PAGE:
Flashcards in 4.4.2 - Electromagnetic Waves Deck (33):
What is an electromagnetic wave?
A self-propagating transverse wave that does not require a medium to travel through.
Which seven properties do all electromagnetic waves share?
- They are all transverse waves.
- They can all be reflected, refracted and diffracted.
- They can all demonstrate interference.
- They can all be polarised.
- They can all travel through a vacuum.
- All possess both a magnetic wave and an electrical wave interlocked and at right angles to each other.
- In free space, they all travel at the speed of light, c, or 2.98 * 10^8 ms^-1.
What are the orders of magnitude of wavelengths of the principal radiations?
Radio: 10^-1 to 10^4 m
Microwave: 10^-4 to 10^-1 m
Infra-Red: 7.4 * 10^-7 to 10^-3 m
Visible Light: 3.7 * 10^-7 to 7.4 * 10^-7 m
Ultra Violet: 10^-9 to 3.7 * 10^-7 m
X-Rays: 10^-12 to 10^-7 m
Gamma Rays: 10^-16 to 10^-9 m
Which electromagnetic radiation is non-ionising and why?
- Radio Waves, Microwaves, InfraRed and Visible Light
- As they do not have enough photon energy to remove electrons from the shells of atoms. They cannot produce ions and so are called non-ionising radiations.
Which electromagnetic radiation is ionising and why?
- Ultraviolet Rays, X-Rays and Gamma Radiation
- As they all have high photon energies. This means they can cause ionisation by knocking electrons from the shells of atoms.
How are X-rays produced?
By firing high-energy electrons at a copper anode.
How is gamma radiation released?
When the nuclei of unstable atoms give out high-energy photons.
What is polarisation?
The process of turning an unpolarised wave into a plane-polarised wave.
What is polarisation good evidence for?
The wave nature of light.
What type of waves can be polarised?
All transverse waves (including all electromagnetic waves).
What are all electromagnetic waves made of?
A magnetic field and an electric field oscillating at right angles to one another and the direction of wave travel.
What defines a plane?
The displacements of the oscillating field and the direction of travel.
What defines the plane of electromagnetic waves?
The plane of oscillation of the electric field.
What is an unpolarised wave?
A transverse wave with a mixture of waves with many different planes, with all the waves oscillating perpendicular to the direction of energy travel.
What is a plane-polarised wave?
A transverse wave oscillating in only one plane.
What are polarising filters?
Crystalline materials which can cause the oscillating fields to happen in one plane only.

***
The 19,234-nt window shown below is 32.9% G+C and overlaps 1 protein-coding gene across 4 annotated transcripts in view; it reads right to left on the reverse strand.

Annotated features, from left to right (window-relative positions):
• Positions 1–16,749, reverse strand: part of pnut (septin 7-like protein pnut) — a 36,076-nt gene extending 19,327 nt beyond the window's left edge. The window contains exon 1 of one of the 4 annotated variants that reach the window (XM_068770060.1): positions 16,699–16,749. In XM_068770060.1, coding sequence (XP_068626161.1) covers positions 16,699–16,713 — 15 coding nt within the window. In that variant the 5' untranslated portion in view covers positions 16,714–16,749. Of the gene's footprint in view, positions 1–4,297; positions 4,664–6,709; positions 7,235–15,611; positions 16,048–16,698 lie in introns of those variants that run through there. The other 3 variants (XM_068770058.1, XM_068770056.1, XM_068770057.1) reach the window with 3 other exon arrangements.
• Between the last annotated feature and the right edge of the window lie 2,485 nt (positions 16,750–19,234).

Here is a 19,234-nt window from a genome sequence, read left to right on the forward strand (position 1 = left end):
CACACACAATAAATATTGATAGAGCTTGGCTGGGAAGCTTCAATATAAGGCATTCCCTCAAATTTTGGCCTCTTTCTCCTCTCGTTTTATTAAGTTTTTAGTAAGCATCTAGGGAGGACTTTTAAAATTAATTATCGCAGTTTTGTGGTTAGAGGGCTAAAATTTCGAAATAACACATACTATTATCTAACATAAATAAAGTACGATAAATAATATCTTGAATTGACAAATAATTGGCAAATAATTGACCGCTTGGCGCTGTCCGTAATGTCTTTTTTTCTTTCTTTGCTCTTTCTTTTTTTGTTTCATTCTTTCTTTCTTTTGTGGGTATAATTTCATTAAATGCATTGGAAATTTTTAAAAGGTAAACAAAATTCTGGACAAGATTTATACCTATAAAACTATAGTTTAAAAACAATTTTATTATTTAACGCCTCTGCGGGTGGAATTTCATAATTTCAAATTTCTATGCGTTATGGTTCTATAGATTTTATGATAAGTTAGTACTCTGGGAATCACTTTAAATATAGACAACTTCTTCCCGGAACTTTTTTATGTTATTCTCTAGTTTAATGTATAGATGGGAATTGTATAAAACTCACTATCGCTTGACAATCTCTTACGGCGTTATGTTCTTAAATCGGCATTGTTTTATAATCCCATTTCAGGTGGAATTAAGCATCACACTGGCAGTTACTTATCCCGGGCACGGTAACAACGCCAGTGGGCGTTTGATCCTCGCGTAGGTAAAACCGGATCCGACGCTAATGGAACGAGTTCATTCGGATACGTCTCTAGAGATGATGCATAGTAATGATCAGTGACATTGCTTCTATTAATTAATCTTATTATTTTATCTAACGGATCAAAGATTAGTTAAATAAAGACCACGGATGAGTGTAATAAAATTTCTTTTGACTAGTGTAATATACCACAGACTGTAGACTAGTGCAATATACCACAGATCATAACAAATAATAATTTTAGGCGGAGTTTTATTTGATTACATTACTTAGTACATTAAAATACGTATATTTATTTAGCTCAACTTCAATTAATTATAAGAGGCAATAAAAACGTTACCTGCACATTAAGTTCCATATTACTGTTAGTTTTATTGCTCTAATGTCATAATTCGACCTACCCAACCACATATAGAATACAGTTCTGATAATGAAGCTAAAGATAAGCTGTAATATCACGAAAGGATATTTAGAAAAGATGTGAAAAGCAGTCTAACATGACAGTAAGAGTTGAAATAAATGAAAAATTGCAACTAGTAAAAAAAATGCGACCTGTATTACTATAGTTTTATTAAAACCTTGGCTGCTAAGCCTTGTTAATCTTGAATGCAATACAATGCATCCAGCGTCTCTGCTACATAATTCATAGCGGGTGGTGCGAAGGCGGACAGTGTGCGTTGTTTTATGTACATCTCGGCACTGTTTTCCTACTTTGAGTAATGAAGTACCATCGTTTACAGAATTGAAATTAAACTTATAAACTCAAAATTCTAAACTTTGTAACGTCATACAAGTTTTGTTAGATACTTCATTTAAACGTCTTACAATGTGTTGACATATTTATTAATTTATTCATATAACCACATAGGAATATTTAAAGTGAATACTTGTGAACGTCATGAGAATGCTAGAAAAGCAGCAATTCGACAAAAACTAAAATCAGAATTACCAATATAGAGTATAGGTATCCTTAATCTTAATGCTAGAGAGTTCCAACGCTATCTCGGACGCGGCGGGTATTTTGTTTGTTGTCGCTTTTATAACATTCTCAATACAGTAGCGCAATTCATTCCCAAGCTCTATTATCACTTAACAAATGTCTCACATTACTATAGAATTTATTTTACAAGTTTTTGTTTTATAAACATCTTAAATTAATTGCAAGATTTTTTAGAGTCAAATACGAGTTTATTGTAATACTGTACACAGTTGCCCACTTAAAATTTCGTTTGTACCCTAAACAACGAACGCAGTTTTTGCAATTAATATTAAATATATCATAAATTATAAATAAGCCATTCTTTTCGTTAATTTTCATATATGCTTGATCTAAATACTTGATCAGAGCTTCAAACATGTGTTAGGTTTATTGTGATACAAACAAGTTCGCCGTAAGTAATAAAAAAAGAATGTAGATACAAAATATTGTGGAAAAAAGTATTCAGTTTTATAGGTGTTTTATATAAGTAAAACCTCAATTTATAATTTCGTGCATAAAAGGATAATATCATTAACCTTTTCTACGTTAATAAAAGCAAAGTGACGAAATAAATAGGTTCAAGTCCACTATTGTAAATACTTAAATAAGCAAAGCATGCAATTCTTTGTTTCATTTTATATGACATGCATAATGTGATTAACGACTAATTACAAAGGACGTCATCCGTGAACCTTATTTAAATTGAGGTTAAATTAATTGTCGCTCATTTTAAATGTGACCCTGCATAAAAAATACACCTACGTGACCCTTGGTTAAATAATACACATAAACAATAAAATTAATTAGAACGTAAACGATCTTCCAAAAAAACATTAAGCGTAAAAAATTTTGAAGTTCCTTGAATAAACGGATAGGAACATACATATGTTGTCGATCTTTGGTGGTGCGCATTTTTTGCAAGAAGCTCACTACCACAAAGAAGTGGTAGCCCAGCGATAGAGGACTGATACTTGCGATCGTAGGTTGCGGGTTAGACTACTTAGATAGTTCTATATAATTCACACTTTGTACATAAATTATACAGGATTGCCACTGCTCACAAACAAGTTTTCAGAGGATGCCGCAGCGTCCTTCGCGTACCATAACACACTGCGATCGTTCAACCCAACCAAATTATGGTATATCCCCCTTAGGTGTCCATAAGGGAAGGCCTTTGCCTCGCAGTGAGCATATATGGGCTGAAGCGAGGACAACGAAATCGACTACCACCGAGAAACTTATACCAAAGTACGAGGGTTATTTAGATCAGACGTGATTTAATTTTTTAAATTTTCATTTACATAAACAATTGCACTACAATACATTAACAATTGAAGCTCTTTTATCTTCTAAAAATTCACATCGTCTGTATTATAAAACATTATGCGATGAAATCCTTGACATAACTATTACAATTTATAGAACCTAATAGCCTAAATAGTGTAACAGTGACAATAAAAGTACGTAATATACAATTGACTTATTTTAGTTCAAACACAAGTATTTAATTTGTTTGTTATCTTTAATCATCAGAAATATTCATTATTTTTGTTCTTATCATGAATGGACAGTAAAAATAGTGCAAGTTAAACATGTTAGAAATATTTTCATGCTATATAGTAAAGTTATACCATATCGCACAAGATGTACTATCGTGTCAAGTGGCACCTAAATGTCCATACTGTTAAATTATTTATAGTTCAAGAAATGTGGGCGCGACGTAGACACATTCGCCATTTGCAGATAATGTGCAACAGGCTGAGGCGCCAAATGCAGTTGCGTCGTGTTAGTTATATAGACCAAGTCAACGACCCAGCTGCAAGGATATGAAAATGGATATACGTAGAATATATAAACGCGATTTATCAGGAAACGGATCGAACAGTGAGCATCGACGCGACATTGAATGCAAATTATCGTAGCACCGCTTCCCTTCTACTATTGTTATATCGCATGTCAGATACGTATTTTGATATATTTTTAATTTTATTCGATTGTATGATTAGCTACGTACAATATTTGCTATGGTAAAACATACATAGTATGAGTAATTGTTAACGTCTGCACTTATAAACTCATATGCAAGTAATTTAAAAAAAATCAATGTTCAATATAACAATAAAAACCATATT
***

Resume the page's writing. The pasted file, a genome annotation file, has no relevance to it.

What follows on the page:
How can the polarisation of microwaves be observed?
1) The microwave transmitter emits naturally polarised waves with a specific wavelength.
2) A microwave receiver is placed in front of the transmitter, and then either the receiver/transmitter is rotated around the line between them (to show that the microwaves are polarised when they are emitted).
3) The signal reception (detected either using an ammeter or an audio amplifier and loudspeaker so that the microwave signal can be 'heard') rises and falls in intensity as the rotation occurs, and drops to zero when they are 'crossed' (at right angles).
4) When the receiver is at the maximum signal position, a metal grille is then placed between the transmitter and receiver.
5) The microwave transmitter is producing vertically plane-polarised radiation.
What will happen if the bars of the metal grille are horizontally orientated?
Very few of the microwaves will be absorbed and the ammeter will show a high output.
What will happen if the bars of the metal grille are vertically orientated?
All of the microwaves will be absorbed, because they are vertically plane-polarised and the ammeter will show no output.
What is Malus' law?
The law stating that the intensity of a beam of plane-polarised light (after passing through a rotatable polariser) varies as the square of the cosine of the angle through which the polariser, is rotated from the position that gives maximum intensity.
Intensity after the analyser ∝ cos^2 θ
When a perfect polariser is put in a beam of polarised light, the intensity, I, of the light that passes through it is given by I = I max cos^2 θ where:
I - intensity transmitted at angle θ
I max - the maximum intensity transmitted (at θ = 0°)